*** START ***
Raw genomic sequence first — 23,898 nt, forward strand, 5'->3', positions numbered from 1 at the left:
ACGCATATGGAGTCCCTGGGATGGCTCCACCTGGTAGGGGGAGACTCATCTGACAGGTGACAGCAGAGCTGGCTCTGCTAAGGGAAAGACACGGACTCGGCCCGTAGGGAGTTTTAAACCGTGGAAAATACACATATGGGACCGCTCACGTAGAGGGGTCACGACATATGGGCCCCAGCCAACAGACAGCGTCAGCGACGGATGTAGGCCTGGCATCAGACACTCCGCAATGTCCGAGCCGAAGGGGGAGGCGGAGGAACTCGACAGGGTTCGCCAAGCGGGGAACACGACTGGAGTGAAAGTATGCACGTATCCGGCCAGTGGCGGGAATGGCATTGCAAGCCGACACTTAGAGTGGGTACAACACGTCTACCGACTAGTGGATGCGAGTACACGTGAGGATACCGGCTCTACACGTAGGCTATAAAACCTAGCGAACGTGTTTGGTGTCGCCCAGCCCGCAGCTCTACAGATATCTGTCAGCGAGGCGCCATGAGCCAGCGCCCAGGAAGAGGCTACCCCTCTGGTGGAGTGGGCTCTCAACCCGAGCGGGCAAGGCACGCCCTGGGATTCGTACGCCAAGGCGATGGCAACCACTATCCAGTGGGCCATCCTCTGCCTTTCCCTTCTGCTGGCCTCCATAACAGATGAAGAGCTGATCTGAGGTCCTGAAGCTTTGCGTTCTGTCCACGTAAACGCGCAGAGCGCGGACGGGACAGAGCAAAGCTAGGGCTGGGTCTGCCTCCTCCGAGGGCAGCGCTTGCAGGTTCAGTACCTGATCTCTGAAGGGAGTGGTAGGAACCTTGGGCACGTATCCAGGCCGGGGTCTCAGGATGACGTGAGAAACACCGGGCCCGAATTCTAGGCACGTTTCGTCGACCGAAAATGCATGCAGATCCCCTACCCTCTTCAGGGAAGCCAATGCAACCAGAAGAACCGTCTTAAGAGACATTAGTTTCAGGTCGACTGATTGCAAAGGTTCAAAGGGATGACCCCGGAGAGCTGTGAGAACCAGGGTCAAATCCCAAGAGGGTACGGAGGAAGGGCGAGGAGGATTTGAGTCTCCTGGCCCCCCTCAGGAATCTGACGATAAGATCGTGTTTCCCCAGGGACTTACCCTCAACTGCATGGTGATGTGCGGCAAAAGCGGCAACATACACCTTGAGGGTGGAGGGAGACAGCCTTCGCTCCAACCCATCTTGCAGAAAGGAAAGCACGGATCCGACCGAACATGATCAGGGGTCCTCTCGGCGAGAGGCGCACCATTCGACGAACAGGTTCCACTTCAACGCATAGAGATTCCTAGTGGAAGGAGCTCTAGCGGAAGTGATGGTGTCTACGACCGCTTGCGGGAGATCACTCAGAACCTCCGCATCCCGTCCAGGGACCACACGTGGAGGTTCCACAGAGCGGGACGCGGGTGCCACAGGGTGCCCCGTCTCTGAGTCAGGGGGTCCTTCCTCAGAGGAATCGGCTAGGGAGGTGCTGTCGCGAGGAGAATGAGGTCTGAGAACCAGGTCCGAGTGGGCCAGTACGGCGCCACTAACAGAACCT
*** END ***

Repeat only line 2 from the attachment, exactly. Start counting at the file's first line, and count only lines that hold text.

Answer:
ACGCATATGGAGTCCCTGGGATGGCTCCACCTGGTAGGGGGAGACTCATCTGACAGGTGACAGCAGAGCTGGCTCTGCTAAGGGAAAGACACGGACTCGGCCCGTAGGGAGTTTTAAACCGTGGAAAATACACATATGGGACCGCTCACGTAGAGGGGTCACGACATATGGGCCCCAGCCAACAGACAGCGTCAGCGACGGATGTAGGCCTGGCATCAGACACTCCGCAATGTCCGAGCCGAAGGGGGAGGCGGAGGAACTCGACAGGGTTCGCCAAGCGGGGAACACGACTGGAGTGAAAGTATGCACGTATCCGGCCAGTGGCGGGAATGGCATTGCAAGCCGACACTTAGAGTGGGTACAACACGTCTACCGACTAGTGGATGCGAGTACACGTGAGGATACCGGCTCTACACGTAGGCTATAAAACCTAGCGAACGTGTTTGGTGTCGCCCAGCCCGCAGCTCTACAGATATCTGTCAGCGAGGCGCCATGAGCCAGCGCCCAGGAAGAGGCTACCCCTCTGGTGGAGTGGGCTCTCAACCCGAGCGGGCAAGGCACGCCCTGGGATTCGTACGCCAAGGCGATGGCAACCACTATCCAGTGGGCCATCCTCTGCCTTTCCCTTCTGCTGGCCTCCATAACAGATGAAGAGCTGATCTGAGGTCCTGAAGCTTTGCGTTCTGTCCACGTAAACGCGCAGAGCGCGGACGGGACAGAGCAAAGCTAGGGCTGGGTCTGCCTCCTCCGAGGGCAGCGCTTGCAGGTTCAGTACCTGATCTCTGAAGGGAGTGGTAGGAACCTTGGGCACGTATCCAGGCCGGGGTCTCAGGATGACGTGAGAAACACCGGGCCCGAATTCTAGGCACGTTTCGTCGACCGAAAATGCATGCAGATCCCCTACCCTCTTCAGGGAAGCCAATGCAACCAGAAGAACCGTCTTAAGAGACATTAGTTTCAGGTCGACTGATTGCAAAGGTTCAAAGGGATGACCCCGGAGAGCTGTGAGAACCAGGGTCAAATCCCAAGAGGGTACGGAGGAAGGGCGAGGAGGATTTGAGTCTCCTGGCCCCCCTCAGGAATCTGACGATAAGATCGTGTTTCCCCAGGGACTTACCCTCAACTGCATGGTGATGTGCGGCAAAAGCGGCAACATACACCTTGAGGGTGGAGGGAGACAGCCTTCGCTCCAACCCATCTTGCAGAAAGGAAAGCACGGATCCGACCGAACATGATCAGGGGTCCTCTCGGCGAGAGGCGCACCATTCGACGAACAGGTTCCACTTCAACGCATAGAGATTCCTAGTGGAAGGAGCTCTAGCGGAAGTGATGGTGTCTACGACCGCTTGCGGGAGATCACTCAGAACCTCCGCATCCCGTCCAGGGACCACACGTGGAGGTTCCACAGAGCGGGACGCGGGTGCCACAGGGTGCCCCGTCTCTGAGTCAGGGGGTCCTTCCTCAGAGGAATCGGCTAGGGAGGTGCTGTCGCGAGGAGAATGAGGTCTGAGAACCAGGTCCGAGTGGGCCAGTACGGCGCCACTAACAGAACCT